Print this page    •   Back to Web version of article

Gonorrhea: New Treatment Recommendations for Gay Men, MSM

May 18, 2004

On April 30 the U.S. Centers for Disease Control and Prevention published new U.S. gonorrhea treatment recommendations for men who have sex with men, because of increasing resistance to the drugs recommended until now. The currently recommended treatment is available in oral form, but not in the U.S. at this time, so an injection is usually required for now. From the CDC press release:

"The new CDC-recommended treatment options for MSM with gonorrhea include the injectable antibiotics ceftriaxone, 125-mg IM (for anorectal, pharyngeal, and urogenital cases) and spectinomycin, 2-g IM (for anorectal and urogenital cases only). The antibiotic cefixime is also an option, but is only available in liquid form in the United States."

The previously recommended fluoroquinolones (ciprofloxacin, ofloxacin, or levofloxacin) can still be used in certain cases, provided that a culture is run, or a test for cure, and the patient returns for followup, and re-treatment with a different drug if necessary.

Similar guidelines apply for heterosexuals who acquire gonorrhea in certain states or countries with high prevalence of antibiotic resistance. Nationally in the U.S., the rate of fluoroquinolone-resistant gonorrhea is currently about 5% in men who have sex with men -- about 12 times higher than among heterosexual men. Resistance in 5% of patients is a level at which antibiotic treatment recommendations are often changed.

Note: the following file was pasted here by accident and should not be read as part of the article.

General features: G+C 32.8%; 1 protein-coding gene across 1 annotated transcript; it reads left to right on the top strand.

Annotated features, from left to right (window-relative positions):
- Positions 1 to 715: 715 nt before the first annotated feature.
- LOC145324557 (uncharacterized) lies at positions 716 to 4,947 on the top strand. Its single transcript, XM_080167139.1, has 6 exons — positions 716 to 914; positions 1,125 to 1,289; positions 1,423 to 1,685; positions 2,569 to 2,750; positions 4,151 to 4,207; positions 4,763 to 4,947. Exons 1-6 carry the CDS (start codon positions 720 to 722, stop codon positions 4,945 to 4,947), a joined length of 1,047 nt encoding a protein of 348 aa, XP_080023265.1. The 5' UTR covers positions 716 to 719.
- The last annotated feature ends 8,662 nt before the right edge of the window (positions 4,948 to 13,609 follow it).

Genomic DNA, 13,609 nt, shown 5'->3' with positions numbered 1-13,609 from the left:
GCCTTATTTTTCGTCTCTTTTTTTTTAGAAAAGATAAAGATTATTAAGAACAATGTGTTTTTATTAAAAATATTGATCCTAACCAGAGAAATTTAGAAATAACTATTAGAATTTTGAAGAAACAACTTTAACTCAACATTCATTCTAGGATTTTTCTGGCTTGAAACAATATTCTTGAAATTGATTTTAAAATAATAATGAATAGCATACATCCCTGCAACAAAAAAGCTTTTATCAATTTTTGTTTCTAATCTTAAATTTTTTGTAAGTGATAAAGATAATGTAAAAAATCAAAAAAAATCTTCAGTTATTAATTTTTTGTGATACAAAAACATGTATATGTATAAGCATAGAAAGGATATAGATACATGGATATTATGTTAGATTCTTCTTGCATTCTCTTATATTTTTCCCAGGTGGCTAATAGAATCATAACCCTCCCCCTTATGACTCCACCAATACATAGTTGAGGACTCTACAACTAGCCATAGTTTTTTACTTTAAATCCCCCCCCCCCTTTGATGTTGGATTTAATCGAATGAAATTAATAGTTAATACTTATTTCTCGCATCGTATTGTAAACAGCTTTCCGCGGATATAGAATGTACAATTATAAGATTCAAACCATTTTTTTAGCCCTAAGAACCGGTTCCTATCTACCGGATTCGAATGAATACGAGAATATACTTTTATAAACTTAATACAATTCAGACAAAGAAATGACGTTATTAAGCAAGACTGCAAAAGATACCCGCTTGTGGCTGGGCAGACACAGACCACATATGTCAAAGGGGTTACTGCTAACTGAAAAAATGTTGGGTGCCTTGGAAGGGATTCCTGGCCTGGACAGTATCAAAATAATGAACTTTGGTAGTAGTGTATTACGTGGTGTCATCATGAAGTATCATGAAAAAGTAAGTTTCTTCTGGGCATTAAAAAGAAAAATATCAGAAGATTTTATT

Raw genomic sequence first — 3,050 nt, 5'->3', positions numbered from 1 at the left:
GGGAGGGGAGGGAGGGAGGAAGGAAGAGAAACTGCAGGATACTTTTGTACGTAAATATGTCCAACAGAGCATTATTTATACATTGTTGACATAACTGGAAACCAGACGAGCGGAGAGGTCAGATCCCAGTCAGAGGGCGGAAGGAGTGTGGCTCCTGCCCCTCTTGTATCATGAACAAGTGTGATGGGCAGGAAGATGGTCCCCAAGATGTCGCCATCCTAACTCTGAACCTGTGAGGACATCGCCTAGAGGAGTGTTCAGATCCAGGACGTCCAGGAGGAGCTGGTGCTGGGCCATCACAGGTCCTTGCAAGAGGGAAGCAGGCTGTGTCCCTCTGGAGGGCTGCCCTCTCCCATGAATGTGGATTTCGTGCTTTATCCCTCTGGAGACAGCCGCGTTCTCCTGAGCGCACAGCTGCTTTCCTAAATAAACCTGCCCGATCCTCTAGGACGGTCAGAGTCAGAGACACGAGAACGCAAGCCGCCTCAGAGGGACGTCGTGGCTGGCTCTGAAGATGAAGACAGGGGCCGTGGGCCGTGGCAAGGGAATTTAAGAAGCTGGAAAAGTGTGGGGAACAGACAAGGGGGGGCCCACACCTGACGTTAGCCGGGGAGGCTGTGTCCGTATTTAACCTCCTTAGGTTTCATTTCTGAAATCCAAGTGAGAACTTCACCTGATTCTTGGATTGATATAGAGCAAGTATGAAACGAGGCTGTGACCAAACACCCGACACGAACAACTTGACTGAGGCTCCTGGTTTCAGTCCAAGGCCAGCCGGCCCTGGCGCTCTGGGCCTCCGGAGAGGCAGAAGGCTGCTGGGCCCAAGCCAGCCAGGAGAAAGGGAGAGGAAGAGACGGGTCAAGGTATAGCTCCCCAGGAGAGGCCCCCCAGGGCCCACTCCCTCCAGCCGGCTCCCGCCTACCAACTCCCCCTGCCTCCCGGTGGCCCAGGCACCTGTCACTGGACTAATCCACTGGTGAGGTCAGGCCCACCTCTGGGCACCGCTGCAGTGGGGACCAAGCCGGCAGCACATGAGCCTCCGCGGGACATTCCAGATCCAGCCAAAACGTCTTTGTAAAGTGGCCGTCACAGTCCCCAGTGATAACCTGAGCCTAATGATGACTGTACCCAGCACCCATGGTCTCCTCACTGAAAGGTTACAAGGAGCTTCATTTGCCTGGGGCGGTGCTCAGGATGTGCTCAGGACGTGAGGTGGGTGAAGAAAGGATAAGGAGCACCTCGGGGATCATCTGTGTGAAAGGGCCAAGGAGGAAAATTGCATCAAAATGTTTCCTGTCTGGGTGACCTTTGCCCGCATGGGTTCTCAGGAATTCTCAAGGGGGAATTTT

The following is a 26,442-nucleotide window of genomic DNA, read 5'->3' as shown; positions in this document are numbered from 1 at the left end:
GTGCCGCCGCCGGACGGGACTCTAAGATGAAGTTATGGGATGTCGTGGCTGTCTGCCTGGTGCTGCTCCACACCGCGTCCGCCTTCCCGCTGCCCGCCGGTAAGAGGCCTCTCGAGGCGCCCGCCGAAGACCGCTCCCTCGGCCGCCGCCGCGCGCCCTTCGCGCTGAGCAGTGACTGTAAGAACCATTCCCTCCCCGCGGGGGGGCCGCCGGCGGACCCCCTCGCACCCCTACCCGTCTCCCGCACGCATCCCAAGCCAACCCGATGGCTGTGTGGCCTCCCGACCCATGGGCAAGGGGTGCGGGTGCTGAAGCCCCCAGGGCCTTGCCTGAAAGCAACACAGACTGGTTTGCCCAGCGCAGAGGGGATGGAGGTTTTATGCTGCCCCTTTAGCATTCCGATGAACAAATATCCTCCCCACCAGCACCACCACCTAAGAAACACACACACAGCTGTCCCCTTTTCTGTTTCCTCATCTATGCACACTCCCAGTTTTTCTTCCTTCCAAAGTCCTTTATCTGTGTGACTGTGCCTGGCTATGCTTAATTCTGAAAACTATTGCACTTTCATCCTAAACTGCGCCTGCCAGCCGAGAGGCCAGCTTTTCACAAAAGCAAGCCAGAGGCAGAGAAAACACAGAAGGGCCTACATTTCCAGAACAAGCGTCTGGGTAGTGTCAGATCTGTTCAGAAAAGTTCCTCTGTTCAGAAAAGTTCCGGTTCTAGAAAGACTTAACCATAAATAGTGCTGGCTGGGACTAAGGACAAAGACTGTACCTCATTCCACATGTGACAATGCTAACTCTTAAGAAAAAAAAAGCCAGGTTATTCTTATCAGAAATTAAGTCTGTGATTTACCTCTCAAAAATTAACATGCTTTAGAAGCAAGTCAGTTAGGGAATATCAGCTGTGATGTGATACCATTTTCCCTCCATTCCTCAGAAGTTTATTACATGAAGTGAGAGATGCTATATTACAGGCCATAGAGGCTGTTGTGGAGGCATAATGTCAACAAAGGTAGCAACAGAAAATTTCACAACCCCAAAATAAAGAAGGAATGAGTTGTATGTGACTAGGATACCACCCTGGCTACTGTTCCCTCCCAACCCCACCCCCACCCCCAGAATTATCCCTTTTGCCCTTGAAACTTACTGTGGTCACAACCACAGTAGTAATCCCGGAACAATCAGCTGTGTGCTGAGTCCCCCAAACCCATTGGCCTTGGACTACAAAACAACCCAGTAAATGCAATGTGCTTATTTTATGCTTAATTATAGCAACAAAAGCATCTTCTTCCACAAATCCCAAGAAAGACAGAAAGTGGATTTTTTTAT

The new recommendation does not specifically discuss HIV, but gonorrhea is spread by high-risk sexual practices that also spread HIV.

For updated CDC information, see

ISSN # 1052-4207

Copyright 2004 by John S. James. Permission granted for noncommercial reproduction, provided that our address and phone number are included if more than short quotations are used.

Back to the AIDS Treatment News May 18, 2004 contents page.

This article was provided by AIDS Treatment News. It is a part of the publication AIDS Treatment News. You can find this article online by typing this address into your Web browser:

General Disclaimer: is designed for educational purposes only and is not engaged in rendering medical advice or professional services. The information provided through should not be used for diagnosing or treating a health problem or a disease. It is not a substitute for professional care. If you have or suspect you may have a health problem, consult your health care provider.